The distance between the apex (34) of the middle node (24) to each of the apexes (36) and (36') of the lateral nodes (26) and (26') is preferably different to accommodate different sizes of wrists of the different users. This distance can be varied to sizes which would accommodate most users. The preferred supporting device (20) has a distance of 55 mms between the apex (36) of one lateral node (26) and the apex (34) of the middle node (24) and a distance of 63 mms between the apex (36') of the other lateral node (26') and the apex (36) of the middle node (24). The preferred supporting device (20) as well as the device (10) is designed so that it can be turned laterally 180 degrees to its other side to provide a different dimensional aperture of support to accommodate a different user's anatomical dimensions and needs. This orientation now positions the supporting device so that the internodal recesses with the different distances of either 55 mms or 63 mms, can be positioned laterally with respect to the body of the user. The distances of 55 and 63 mms are the preferred distances between apexes of the preferred embodiment because they are believed to be able to comfortably accommodate the wrists of the majority of users of the device, but the preferred distances are not meant to limit the present invention to a supporting device with specific dimensions. The distance between the nodes should be sufficient to cradle the wrist of the user without putting pressure on the region of the median nerve.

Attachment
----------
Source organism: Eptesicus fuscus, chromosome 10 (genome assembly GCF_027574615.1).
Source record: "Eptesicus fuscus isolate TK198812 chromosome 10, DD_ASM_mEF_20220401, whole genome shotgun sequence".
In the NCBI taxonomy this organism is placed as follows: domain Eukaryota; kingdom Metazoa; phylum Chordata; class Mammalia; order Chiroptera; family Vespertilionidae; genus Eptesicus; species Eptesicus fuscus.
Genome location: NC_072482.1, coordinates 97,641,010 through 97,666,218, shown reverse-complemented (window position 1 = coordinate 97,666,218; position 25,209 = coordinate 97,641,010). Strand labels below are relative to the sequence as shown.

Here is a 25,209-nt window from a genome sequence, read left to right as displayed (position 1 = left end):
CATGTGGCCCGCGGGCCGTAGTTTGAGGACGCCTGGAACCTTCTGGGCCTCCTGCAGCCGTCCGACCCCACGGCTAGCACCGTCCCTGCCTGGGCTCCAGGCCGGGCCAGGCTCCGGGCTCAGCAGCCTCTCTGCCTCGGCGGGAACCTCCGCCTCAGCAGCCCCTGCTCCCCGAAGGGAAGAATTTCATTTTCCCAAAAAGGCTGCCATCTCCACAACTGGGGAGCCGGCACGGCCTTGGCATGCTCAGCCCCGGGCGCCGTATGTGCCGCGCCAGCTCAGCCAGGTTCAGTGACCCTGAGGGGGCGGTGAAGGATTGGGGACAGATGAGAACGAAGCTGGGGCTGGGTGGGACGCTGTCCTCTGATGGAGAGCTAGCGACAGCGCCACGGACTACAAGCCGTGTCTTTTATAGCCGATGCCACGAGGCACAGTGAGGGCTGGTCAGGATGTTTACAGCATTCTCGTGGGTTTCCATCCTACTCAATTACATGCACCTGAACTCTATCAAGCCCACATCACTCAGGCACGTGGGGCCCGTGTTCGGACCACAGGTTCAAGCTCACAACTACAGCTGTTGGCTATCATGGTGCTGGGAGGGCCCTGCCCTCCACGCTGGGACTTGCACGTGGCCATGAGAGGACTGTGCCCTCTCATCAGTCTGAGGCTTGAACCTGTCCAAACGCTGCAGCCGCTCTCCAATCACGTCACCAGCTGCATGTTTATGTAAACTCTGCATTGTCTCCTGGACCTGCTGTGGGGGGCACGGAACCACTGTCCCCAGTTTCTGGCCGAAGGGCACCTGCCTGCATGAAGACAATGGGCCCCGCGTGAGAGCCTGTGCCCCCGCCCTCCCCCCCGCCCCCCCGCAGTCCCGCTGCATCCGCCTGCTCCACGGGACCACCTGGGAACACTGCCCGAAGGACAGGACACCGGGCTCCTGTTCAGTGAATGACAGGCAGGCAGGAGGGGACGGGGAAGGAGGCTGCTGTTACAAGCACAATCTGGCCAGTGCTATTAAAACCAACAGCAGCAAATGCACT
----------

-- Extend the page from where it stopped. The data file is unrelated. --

The middle node (24) has two sloping sides (40) and (40') extending from the apex (34) of the middle node (24) toward the internodal recesses (28) and (28'), respectively. The lateral node (26) also has a sloping side (44) extending from the apex (36) of the lateral node (26) toward the internodal recess (28). Likewise, the lateral node (26') has a sloping side (44') extending from the apex (36') of the lateral node (26') toward the internodal recess (28').